MA (laughs): I completely disagree. I thought the movie got off to a terrific start but slowed dramatically once Elise and her friends entered the scene.
LS: What do you know? Up until Elise shows up, it was just your garden-variety haunted house movie.
MA: Well, in terms of story, yeah. It was nothing we haven’t seen before, but I thought the scares were really working here. I haven’t had this much fun at a horror movie with the audience screaming in a long time as I did during the first half of INSIDIOUS. People were shouting out, and the guy in front of me had cried out so much that half way through he yelled, “No more haunted houses me for me! I can’t take it!”
LS: I’m thinking the same thing. But for a different reason.
But seriously, who are you seeing these movies with? A troop of girl scouts?
MA: No, the row in front of me was a group of college-aged guys, and they were screaming like crazy, and there were a couple of women behind me who cried out every time a face appeared in a window. The theater was packed, which was a good thing, and the crowd was really into it.
During some movies I’m thinking what the heck are these people screaming at? But here I thought the scares really worked. There was the strange whisper on the baby monitor in the middle of the night which suddenly became a loud shout. I loved the faces in the window and the red faced demon I thought was really cool-looking, even if he did remind me a little bit of Darth Maul from STAR WARS: THE PHANTOM MENACE (1999).
LS: Exactly! I knew he reminded me of something.
MA: And I absolutely loved the scene where the mom wakes up and sees and hears the long haired fiend pacing on the balcony outside her window and suddenly without warning he’s inside the bedroom with her.
LS: He was a big, long-haired guy who reminded me totally of Peter Steele from the group Type O Negative. He died not too long ago, so he could have been the ghost!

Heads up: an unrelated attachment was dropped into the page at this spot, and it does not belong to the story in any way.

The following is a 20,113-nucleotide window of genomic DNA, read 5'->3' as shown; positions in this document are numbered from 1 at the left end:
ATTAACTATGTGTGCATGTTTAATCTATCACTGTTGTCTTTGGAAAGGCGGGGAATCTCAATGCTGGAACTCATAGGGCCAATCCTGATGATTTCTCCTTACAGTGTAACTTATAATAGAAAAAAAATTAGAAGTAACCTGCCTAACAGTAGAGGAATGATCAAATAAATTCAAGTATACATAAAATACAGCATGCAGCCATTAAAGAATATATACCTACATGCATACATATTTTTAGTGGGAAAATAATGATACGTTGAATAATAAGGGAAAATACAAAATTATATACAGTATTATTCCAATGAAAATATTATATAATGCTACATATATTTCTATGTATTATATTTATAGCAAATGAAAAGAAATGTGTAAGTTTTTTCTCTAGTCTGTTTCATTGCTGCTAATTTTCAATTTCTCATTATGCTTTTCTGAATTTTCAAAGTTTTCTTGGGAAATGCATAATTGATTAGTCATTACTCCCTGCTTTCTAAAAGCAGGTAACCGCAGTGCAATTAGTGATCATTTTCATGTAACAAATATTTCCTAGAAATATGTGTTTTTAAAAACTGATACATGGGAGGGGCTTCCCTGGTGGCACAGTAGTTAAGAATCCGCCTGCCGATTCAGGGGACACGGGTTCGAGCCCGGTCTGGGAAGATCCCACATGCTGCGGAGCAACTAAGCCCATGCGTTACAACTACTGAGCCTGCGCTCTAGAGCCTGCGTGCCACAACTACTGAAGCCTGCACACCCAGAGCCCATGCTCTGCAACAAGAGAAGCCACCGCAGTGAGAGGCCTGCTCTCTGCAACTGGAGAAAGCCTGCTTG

And don’t forget the blood handprint on Dalton’s sheets!
MA: I liked that, too.
During the first half of this movie, the scares were frequent and they were real. I loved the first half. I thought director James Wan did a terrific job setting this one up, giving it legitimate scares and a very stylish look.
However, as is the case with so many movies these days, the film goes downhill during its second half, as soon as the paranormal investigators arrive on the scene. The two men, Tucker and Specs, are silly geeks and they provide comic relief which, after such a strong frightening opening, seems way out of place here. The humor is almost jarring. It would have been like the classic HORROR OF DRACULA (1958), after Christopher Lee scares the crap out of everyone during the movie’s first half as Dracula, instead of having Peter Cushing arriving onto the scene as Van Helsing you get Jerry Lewis!
LS: Yeah, I don’t think they were all that necessary here. But I’m curious—is everything with you an old Hammer movie? How about a more current comparison. Some of our readers probably have no idea what you’re talking about!
MA: Which is exactly why I talk about the old movies, so people today don’t forget them. When I was a kid watching horror movies in the 1970s, I loved reading about the older movies.
But, anyway, more recently, imagine in THE WOLFMAN (2010) having the Scotland Yard inspector who arrives late in the game to hunt the werewolf played by Steve Carrell. It just doesn’t fit. Same with the geeky guys in this one.
LS: That’s better.
MA: Lin Shaye is fine as the chief investigator Elise Rainier, but at this point the movie gets bogged down in a silly narrative that I didn’t buy for a second, ridiculous stuff about wandering spirits, humans with the ability to leave their bodies and travel to a place called the Further. At this point the dialogue gets really dumb. It all starts to sound like a 1980s Steven Spielberg movie—the only thing missing is the sugary sweet John Williams music.